📱 Have you ever thought about being an influencer?
Let us know below!
Quick & dirty headlines
🏡 There’s some good-ish news on the housing front. Greater Boston housing prices have fallen for the fourth time over the last five months. The number of houses for sale has dropped, too, thanks to climbing interest rates. But that’s not to say Boston housing is suddenly affordable. The median price for a home was still $820,000 last month (lol), down about 3% from the same time last year. On the rental side, construction of 17,000 new apartments in Greater Boston could slow down rent hikes in 2023. Fingers crossed.
🛍️ Say goodbye to plastic bags at Stop & Shop. The grocery chain will officially stop using plastic bags at all stores in the Northeast this summer. Stop & Shop is encouraging people to bring reusable bags, but you can still get a paper bag for 10 cents (let’s be real, those bags suck). You won’t see much of a difference in Boston, where our temporary plastic bag ban was made permanent in 2020. In total, 157 communities across Mass. regulate the use of plastic bags.
🌶️ TD Garden wants you to eat the heat. The stadium is upping their food and drink game as the Miami Heat roll into town, including spicier options for fans looking to take a bite out of the competition. For general fans, you can try the Miami Vice slice, pizza topped with jalapeños and habanero-bacon BBQ pulled pork (a literal mouthful) or a Smash (Miami) burger. Fans in club seating get more specials, like Korean BBQ chicken bites and special local eats like dumplings from Mei Mei and truffles from Montilio’s Bakery.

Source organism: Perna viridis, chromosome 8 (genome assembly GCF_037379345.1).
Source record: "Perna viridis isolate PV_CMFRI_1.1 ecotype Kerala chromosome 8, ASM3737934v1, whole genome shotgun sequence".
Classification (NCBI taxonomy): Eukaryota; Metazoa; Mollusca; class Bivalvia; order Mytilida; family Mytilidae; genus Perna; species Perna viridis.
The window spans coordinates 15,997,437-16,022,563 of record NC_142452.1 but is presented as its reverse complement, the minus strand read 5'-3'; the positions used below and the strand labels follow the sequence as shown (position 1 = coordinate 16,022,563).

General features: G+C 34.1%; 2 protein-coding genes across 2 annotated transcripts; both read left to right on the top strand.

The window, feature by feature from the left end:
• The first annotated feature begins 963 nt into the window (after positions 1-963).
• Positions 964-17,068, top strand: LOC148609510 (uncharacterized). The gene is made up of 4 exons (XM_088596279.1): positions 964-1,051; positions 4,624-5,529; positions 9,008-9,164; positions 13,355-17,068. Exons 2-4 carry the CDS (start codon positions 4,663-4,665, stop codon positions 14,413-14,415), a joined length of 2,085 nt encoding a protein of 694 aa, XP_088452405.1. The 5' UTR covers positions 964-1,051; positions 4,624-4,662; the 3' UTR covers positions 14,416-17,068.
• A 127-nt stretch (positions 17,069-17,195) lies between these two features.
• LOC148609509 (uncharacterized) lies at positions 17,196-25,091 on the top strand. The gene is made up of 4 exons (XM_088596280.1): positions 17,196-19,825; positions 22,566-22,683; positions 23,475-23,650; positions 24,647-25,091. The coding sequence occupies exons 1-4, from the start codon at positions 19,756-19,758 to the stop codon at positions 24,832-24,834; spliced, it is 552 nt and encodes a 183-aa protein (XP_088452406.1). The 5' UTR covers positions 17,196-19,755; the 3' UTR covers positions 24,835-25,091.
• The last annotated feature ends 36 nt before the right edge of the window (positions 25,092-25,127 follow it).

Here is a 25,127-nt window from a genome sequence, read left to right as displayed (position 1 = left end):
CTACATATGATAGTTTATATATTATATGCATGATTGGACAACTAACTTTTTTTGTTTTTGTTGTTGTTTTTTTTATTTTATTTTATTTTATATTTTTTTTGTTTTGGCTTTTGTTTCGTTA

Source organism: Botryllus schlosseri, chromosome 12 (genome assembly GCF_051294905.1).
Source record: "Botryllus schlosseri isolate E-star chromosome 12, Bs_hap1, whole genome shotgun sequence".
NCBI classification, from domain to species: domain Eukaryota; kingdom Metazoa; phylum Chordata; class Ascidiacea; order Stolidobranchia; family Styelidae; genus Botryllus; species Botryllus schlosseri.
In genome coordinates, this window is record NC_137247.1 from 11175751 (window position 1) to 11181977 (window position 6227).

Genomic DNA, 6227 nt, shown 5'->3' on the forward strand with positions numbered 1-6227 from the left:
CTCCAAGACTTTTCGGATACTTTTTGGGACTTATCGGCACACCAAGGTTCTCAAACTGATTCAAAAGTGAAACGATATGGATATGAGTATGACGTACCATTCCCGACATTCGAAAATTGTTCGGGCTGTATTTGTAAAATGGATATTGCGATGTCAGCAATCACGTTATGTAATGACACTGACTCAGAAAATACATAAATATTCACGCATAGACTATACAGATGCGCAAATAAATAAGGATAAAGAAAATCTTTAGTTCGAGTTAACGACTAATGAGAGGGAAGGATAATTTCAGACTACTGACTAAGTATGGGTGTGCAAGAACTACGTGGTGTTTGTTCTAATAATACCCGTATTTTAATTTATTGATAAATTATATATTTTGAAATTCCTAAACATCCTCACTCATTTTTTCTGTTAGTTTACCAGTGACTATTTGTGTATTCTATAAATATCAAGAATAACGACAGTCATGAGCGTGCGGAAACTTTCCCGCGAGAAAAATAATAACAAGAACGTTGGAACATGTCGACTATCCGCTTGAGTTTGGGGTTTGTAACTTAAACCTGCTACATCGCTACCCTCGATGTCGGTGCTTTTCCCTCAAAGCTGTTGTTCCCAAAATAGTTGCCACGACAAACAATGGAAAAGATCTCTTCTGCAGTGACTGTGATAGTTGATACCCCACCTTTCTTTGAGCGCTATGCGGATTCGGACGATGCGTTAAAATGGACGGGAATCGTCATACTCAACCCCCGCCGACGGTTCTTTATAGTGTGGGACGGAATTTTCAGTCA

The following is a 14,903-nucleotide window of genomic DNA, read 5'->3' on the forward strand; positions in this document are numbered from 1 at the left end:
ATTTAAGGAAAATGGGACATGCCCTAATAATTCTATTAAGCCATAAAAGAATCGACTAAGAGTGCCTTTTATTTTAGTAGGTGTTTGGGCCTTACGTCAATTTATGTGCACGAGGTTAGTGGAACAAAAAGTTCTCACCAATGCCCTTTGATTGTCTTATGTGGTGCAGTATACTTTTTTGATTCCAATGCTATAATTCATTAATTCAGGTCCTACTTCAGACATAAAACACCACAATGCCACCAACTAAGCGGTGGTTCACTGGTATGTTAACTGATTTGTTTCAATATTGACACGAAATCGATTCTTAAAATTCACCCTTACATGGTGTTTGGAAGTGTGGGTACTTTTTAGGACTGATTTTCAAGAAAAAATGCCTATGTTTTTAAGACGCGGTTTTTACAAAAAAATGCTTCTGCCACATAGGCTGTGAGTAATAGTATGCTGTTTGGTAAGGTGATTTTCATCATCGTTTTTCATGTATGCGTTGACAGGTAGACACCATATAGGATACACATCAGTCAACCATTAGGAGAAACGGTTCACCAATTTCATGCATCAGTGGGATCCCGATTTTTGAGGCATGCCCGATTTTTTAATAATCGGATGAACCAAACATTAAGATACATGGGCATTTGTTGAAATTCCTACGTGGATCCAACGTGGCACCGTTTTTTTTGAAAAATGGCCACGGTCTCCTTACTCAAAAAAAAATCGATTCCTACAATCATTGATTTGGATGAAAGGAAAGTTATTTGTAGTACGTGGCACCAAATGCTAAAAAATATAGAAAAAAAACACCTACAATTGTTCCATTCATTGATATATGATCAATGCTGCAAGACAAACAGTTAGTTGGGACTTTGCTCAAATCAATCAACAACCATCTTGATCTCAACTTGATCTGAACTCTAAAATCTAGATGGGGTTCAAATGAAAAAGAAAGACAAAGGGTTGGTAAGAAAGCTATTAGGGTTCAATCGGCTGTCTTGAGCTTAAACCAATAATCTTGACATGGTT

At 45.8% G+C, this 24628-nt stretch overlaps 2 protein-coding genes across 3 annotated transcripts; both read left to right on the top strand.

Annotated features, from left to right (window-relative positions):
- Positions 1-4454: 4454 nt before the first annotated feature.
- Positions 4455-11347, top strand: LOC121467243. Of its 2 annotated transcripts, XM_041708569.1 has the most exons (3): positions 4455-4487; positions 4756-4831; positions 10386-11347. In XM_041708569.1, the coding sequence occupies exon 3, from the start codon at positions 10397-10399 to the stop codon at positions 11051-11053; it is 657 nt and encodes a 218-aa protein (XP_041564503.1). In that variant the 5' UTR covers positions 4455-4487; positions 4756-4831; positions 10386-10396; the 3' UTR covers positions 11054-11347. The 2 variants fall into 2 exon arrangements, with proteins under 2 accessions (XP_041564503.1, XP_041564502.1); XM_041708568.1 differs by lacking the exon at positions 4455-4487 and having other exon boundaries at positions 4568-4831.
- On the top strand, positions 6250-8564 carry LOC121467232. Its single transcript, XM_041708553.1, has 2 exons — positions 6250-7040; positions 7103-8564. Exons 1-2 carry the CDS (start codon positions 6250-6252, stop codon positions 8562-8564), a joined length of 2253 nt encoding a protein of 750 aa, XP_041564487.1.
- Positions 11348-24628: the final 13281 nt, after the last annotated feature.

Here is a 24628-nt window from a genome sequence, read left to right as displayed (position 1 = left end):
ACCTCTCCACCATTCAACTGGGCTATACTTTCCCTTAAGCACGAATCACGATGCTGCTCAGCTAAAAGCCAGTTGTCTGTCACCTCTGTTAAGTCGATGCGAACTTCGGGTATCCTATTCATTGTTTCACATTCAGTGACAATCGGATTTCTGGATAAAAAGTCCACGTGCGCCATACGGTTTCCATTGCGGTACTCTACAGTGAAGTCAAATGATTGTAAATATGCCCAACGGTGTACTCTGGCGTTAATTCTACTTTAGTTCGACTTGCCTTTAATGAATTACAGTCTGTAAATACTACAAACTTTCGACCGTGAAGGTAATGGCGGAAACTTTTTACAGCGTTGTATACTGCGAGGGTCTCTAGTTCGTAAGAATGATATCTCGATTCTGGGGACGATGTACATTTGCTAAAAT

🍹 Make way for the Daiquiri Deck. A new Daiquiri Deck will live on the Time Out Market Boston patio for the summer. Frozen daiquiris, mudslides, frozé, and other specialty seasonal cocktails will be served daily out of a converted 1960s international metro van, starting May 26. They’ll also have “Time & A Half IPA,” a new brew collab between Time Out and Aeronaut Brewing Co. that will be available into November.
ONE LAST THING
The Celtics’ mantra
Celtics coach Joe Mazzulla is taking inspiration from a classic Boston movie during the playoffs.
Apparently, Mazzulla loves The Town,” starring Ben Affleck and Jeremy Renner as Charlestown bank robbers. Brian Scalabrine once said Mazzulla watches it four times a week.
One of the famous lines from the movie comes when Affleck’s character asks Renner for help with no questions asked and Renner responds with “Whose car we gonna take?” Mazzulla wore a Nike sweatshirt printed with Renner's famous line to the post-game press conference after the C’s Game 7 win in the Eastern Conference Semifinals.
Mazzulla didn’t explain the shirt. Guard Malcolm Brogdon said the quote speaks to the team’s ride-or-die mentality for the playoffs. What’s more Boston than taking playoffs motivation from a Ben Affleck movie?
🏀 Thanks for reading! That shirt belongs in the official Celtics store yesterday.
💸 The results are in! 63% of respondents from yesterday’s poll think the Red Line slow zone between Harvard and Central is the worst of them all. 63% of your are correct.